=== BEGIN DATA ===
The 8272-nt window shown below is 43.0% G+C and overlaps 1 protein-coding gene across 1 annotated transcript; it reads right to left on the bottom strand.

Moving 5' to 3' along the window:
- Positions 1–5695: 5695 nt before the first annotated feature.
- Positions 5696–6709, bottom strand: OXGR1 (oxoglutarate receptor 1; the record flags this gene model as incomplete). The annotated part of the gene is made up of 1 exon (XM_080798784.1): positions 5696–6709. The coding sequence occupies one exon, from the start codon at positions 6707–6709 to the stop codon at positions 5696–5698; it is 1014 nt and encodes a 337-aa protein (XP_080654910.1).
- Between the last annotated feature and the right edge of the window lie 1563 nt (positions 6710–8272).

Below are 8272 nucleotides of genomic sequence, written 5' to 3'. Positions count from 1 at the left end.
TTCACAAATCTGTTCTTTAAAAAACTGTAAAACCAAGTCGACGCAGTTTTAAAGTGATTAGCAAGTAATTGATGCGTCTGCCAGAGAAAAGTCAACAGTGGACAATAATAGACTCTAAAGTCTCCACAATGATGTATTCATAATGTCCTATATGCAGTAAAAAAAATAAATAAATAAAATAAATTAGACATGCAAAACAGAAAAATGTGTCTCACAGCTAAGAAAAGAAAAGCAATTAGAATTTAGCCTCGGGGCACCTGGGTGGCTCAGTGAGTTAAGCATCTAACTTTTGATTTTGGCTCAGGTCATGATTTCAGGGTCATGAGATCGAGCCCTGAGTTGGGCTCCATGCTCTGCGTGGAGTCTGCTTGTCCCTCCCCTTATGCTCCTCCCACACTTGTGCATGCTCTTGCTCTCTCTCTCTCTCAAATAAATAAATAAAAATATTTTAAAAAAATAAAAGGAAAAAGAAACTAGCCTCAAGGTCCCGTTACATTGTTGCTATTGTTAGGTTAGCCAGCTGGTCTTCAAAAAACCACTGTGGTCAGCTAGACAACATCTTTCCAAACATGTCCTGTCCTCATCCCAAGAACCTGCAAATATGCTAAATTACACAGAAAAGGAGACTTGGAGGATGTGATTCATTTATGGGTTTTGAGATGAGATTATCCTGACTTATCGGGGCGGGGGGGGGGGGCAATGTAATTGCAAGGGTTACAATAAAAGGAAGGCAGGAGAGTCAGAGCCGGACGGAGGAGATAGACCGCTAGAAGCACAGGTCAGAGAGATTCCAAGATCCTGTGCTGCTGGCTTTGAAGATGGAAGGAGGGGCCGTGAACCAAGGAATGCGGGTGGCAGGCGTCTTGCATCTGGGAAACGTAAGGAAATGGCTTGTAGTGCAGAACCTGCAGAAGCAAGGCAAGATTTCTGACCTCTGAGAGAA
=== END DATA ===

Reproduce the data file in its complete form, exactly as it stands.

The 8272-nt window shown below is 43.0% G+C and overlaps 1 protein-coding gene across 1 annotated transcript; it reads right to left on the bottom strand.

Moving 5' to 3' along the window:
- Positions 1–5695: 5695 nt before the first annotated feature.
- Positions 5696–6709, bottom strand: OXGR1 (oxoglutarate receptor 1; the record flags this gene model as incomplete). The annotated part of the gene is made up of 1 exon (XM_080798784.1): positions 5696–6709. The coding sequence occupies one exon, from the start codon at positions 6707–6709 to the stop codon at positions 5696–5698; it is 1014 nt and encodes a 337-aa protein (XP_080654910.1).
- Between the last annotated feature and the right edge of the window lie 1563 nt (positions 6710–8272).

Below are 8272 nucleotides of genomic sequence, written 5' to 3'. Positions count from 1 at the left end.
TTCACAAATCTGTTCTTTAAAAAACTGTAAAACCAAGTCGACGCAGTTTTAAAGTGATTAGCAAGTAATTGATGCGTCTGCCAGAGAAAAGTCAACAGTGGACAATAATAGACTCTAAAGTCTCCACAATGATGTATTCATAATGTCCTATATGCAGTAAAAAAAATAAATAAATAAAATAAATTAGACATGCAAAACAGAAAAATGTGTCTCACAGCTAAGAAAAGAAAAGCAATTAGAATTTAGCCTCGGGGCACCTGGGTGGCTCAGTGAGTTAAGCATCTAACTTTTGATTTTGGCTCAGGTCATGATTTCAGGGTCATGAGATCGAGCCCTGAGTTGGGCTCCATGCTCTGCGTGGAGTCTGCTTGTCCCTCCCCTTATGCTCCTCCCACACTTGTGCATGCTCTTGCTCTCTCTCTCTCTCAAATAAATAAATAAAAATATTTTAAAAAAATAAAAGGAAAAAGAAACTAGCCTCAAGGTCCCGTTACATTGTTGCTATTGTTAGGTTAGCCAGCTGGTCTTCAAAAAACCACTGTGGTCAGCTAGACAACATCTTTCCAAACATGTCCTGTCCTCATCCCAAGAACCTGCAAATATGCTAAATTACACAGAAAAGGAGACTTGGAGGATGTGATTCATTTATGGGTTTTGAGATGAGATTATCCTGACTTATCGGGGCGGGGGGGGGGGGCAATGTAATTGCAAGGGTTACAATAAAAGGAAGGCAGGAGAGTCAGAGCCGGACGGAGGAGATAGACCGCTAGAAGCACAGGTCAGAGAGATTCCAAGATCCTGTGCTGCTGGCTTTGAAGATGGAAGGAGGGGCCGTGAACCAAGGAATGCGGGTGGCAGGCGTCTTGCATCTGGGAAACGTAAGGAAATGGCTTGTAGTGCAGAACCTGCAGAAGCAAGGCAAGATTTCTGACCTCTGAGAGAA